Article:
The US heads for three leading international mid-cap innovators – Japanese firms Eisai and Kyowa Kirin and Danish outfit Lundbeck – explain their vital role leading operations in the world’s most innovative and lucrative pharma market, translating global cultures to a US reality, and the challenges of attracting and retaining talent.
Ivan Cheung, Eisai
Ivan Cheung has been chairman of Eisai’s US affiliate, Eisai Inc., since April 2016 and also serves as president of the company’s global neurology business group. Prior to the COVID-19 pandemic, Cheung split his time between US headquarters in New Jersey and global HQ in Tokyo, Japan.
We have learned that to perform well in the US, we need to have a consistently robust pipeline instead of relying on just one or two blockbusters
He outlines the company’s historic presence in the US, noting that “Eisai’s pharma business first entered the US in the 1980s. During that time, most international pharma companies … entered the US because of its positioning as the largest pharma market in the world. The idea was that, if you wanted to launch a blockbuster, you have to go to the US. However, that was decidedly not the reason Eisai entered the US.”
Cheung continues, “When Eisai made that decision to enter the US, the company did not have any assets remotely close to commercialization in the US market. Our CEO, Haruo Naito, had the foresight to recognize the immense innovation potential and activity present in the US market, and he decided to build a drug discovery and research laboratory in Massachusetts. This was very visionary, especially considering that the Cambridge biotech cluster did not exist back then in the 1980s. In fact, Eisai did not launch its first product in the US until 1997, with ARICEPT® (donepezil), which continues to be prescribed throughout the world.”
The USA continues to play a vital role in Eisai’s R&D activities, with four major R&D hubs working on breakthrough medicines in oncology and neuroscience. Additionally, the company has two major collaborations in place with US companies Merck & Co. (MSD outside of the US and Canada) and Biogen.
Currently, the American market accounts for 18 percent of Eisai’s global revenues, with projections for that to increase to 40 percent by 2025, overtaking Japan as the company’s largest affiliate. With the business model in the US relying more on new patented drugs rather than a balanced and diversified portfolio of both new and legacy products seen in Asia, Cheung and his team have had to adapt their strategy.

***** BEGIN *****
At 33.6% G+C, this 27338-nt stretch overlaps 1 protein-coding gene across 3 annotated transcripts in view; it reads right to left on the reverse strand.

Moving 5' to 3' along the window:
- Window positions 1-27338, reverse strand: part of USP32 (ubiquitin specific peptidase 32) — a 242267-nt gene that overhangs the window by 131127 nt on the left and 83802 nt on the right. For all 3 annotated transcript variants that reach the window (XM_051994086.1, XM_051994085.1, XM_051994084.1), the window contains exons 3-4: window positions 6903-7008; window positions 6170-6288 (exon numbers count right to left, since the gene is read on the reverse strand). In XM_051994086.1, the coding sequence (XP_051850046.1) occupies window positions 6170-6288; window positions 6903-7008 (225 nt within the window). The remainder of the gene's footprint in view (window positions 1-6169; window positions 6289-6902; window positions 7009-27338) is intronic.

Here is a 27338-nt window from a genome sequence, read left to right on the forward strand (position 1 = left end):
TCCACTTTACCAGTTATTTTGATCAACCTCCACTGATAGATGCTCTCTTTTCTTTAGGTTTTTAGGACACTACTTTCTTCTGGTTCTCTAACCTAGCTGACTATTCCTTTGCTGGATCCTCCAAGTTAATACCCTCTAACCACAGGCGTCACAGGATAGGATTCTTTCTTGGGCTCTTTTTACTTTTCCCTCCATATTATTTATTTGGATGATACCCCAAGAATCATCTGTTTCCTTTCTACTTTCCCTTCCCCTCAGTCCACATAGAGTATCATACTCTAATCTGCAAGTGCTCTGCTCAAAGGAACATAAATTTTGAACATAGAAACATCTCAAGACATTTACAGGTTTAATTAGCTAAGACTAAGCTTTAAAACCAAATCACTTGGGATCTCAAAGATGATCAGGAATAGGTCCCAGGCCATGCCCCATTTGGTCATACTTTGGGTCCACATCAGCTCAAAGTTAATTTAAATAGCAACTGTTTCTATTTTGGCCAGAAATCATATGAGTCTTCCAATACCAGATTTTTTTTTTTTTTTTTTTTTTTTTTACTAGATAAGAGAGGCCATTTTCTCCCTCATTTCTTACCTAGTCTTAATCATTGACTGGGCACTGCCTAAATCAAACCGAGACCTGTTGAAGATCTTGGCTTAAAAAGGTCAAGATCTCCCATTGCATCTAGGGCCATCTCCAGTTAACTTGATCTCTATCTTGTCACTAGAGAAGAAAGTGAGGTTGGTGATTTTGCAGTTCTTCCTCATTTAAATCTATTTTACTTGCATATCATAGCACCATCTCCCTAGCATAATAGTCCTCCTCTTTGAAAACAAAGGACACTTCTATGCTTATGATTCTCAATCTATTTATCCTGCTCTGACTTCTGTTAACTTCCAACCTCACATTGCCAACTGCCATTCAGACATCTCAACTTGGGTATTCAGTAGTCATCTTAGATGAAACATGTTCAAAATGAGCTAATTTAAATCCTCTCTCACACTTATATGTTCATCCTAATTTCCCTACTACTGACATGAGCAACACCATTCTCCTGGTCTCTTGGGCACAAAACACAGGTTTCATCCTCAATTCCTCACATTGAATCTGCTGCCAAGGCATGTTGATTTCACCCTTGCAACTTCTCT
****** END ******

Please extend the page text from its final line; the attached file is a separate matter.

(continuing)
“We have learned that to perform well in the US, we need to have a consistently robust pipeline instead of relying on just one or two blockbusters,” he proclaims. “Since the launch of ARICEPT®, Eisai has therefore worked extremely hard to build a rich pipeline that would allow us to have multiple large-potential assets in play at any one moment.”
Quizzed on whether the corporate culture of a historic Japanese firm like Eisai is a good fit for the fast-paced and competitive US market, especially given the aforementioned commercial differences between the two regions, Cheung is rather sanguine.
He asserts that “Decision-making is rather quick in Eisai. At the global executive level, we actually have a pretty flat structure. If different affiliate leaders or business heads need to make an important decision, they can simply speak to our CEO and have a dialogue with other relevant stakeholders across the company. The Japanese culture is in general very thoughtful and contemplative; we want to look at different scenarios and perspectives, but this is a good thing. Subsequently, when it comes to making decisions, especially around innovative ideas, our flat organization allows us to do so quickly.”
Gary Zieziula, Kyowa Kirin
Gary Zieziula is relatively new to rare-disease specialist Kyowa Kirin, having been appointed non-executive director on the company’s board in summer 2019 and then president and region head of North America less than a year later. However, he boasts over 40 years of pharma industry experience with Merck & Co. (MSD outside of the US and Canada), BMS, Roche, AMAG Pharmaceuticals, and EMD Serono (Merck KGaA globally).
Three years ago, our revenues were USD 25 million. This year, we expect to contribute over half a billion dollars in revenue to the global organization!
Zieziula cites Kyowa Kirin’s significant potential for growth and success in the US market as a motivating factor to join the team. He outlines, “the company had seen three new products launched within the past three years – POTELIGEO®; CRYSVITA®, which is currently being marketed in the US by our partner, Ultragenyx; and NOURIANZ®, – all performing quite well.”